FOR IMMEDIATE RELEASE
CONTACT: email@example.com, 347-292-1444
Individual borough contacts available upon request
In support of homeowners facing foreclosure and eviction in NYC, members of Occupy Wall Street (OWS) and other community groups will conduct vibrant singing protests and raise the people’s voices at foreclosure auctions in Queens, Brooklyn and the Bronx next week, with the aim to: disrupt the sale of people’s homes and the eviction of their occupants; call for a moratorium on all foreclosures; demand justice for all New Yorkers struggling for affordable housing; confront Wall Street’s unchecked power to put profits over people’s right to housing. Watch the October 13th rendition of “Listen Auctioneer” at the Brooklyn foreclosure auction blockade http://bit.ly/IBucZA
MONDAY, April 16th, Bronx—see WNET Thirteen’s coverage of the blockade here.
THURSDAY, April 19th, 3pm, Contact: Nathaniel Mahlberg, 608-469-1406
Kings County Supreme Court, 360 Adams St, Brooklyn
Who: Occupy Faith, Catholic Worker, Jews for Racial & Economic Justice (JFREJ)
Pre-action meeting at 2-4 Nevins Street, 1pm. Interviews will be available and great photo opps of the group rehearsing.
FRIDAY, April 20th, 11am
Queens Supreme Court, 8811 Sutphin Boulevard, Queens
Who: Occupy Queens, Columbia Univ students, Occupy the New School
Everyone has the right to live freely, securely, peacefully and with dignity in his or her
home. In the US there are over three times as many “people-less” homes as home-less people. Financial institutions have stripped individuals and communities of their savings and property while receiving $7.7 Trillion in taxpayer bail-outs.
“At the same time that banks are getting bailed out, rental assistance programs are being reduced–even completely eliminated,” says housing rights activist and organizer Blair Ellis. “Empty buildings fill New York City boroughs, while those in need of housing are forgotten by our economic and political system. Those lucky enough to remain in their homes are increasingly burdened with the escalating cost of rent and mortgage loans. This American Dream is becoming a nightmare for millions of the middle class and poor people.”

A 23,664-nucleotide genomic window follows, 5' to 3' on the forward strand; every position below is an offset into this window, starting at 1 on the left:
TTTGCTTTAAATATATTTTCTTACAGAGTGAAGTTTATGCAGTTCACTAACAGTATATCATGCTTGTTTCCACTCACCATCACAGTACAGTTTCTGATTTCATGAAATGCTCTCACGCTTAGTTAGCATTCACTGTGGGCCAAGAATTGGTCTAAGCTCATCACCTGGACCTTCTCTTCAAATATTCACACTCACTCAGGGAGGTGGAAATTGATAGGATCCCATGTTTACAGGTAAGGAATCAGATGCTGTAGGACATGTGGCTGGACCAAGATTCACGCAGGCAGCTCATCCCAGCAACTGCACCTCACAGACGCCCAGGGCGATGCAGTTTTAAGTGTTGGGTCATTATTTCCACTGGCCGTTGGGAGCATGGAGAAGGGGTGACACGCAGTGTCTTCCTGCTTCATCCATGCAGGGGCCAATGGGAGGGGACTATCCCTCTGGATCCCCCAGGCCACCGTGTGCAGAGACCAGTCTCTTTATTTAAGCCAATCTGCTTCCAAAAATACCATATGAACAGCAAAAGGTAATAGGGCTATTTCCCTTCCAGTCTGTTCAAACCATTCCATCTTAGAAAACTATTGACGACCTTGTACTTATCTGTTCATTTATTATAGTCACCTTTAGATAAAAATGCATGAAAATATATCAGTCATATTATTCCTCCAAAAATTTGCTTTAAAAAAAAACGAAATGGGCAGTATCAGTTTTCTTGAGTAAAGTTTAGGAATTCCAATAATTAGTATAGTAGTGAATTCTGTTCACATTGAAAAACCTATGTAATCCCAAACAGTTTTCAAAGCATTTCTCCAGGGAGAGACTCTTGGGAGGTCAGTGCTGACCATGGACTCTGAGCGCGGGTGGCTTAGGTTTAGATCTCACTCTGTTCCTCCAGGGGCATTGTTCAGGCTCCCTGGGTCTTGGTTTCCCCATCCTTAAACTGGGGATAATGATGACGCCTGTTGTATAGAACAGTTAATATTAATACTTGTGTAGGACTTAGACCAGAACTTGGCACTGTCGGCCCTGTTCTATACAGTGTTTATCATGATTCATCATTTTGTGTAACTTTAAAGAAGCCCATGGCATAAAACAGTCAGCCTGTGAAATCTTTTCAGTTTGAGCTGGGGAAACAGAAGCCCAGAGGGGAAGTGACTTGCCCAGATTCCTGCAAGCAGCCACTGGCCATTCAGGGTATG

There are over 100,000 homes in foreclosure in New York State due to subprime and predatory loans; now New Yorkers with “fair” (or “prime”) loans are also missing payments and falling into foreclosure because of unemployment, under-employment and mounting healthcare costs among other issues.
“We can create meaningful, community based solutions to keep people in their homes and return land in our communities back to the people who live in them,” says Heath Madom, a local housing rights advocate. “We look forward to the day when all bank-owned property—occupied and vacant—is returned to community control and made permanently affordable.”
Where the system has failed the people and upheld the bank’s rights to profit:
- The big banks were bailed out first under the Troubled Asset Relief Program (TARP) and again in the recent settlement brokered by NY Attorney General Schneiderman. TARP gave the big banks the money they needed to stay afloat and, in return, left to the banks’ discretion whether to foreclose on families’ homes or sell the homes at auction. Schneiderman’s settlement is a slap on the wrist that gives the banks blanket immunity for widespread fraud in exchange for providing some, but not all, ailing homeowners no more than $2,000 in assistance.
- New York’s “Settlement Conferences” are a massive failure because banks won’t agree to affordable loan modiﬁcations and the federal Home Affordable Modiﬁcation Program (HAMP) gives the same banks we bailed out with our tax dollars the discretion to modify loans or auction off homes. They would rather auction them off.
Occupy Wall Street is part of an international people powered movement fighting for economic justice in the face of neoliberal economic practices, the crimes of Wall Street, and a government controlled by monied interests. #OWS is the 99% organizing to end the tyranny of the 1%.
For more info www.occupywallst.org and www.nycga.net
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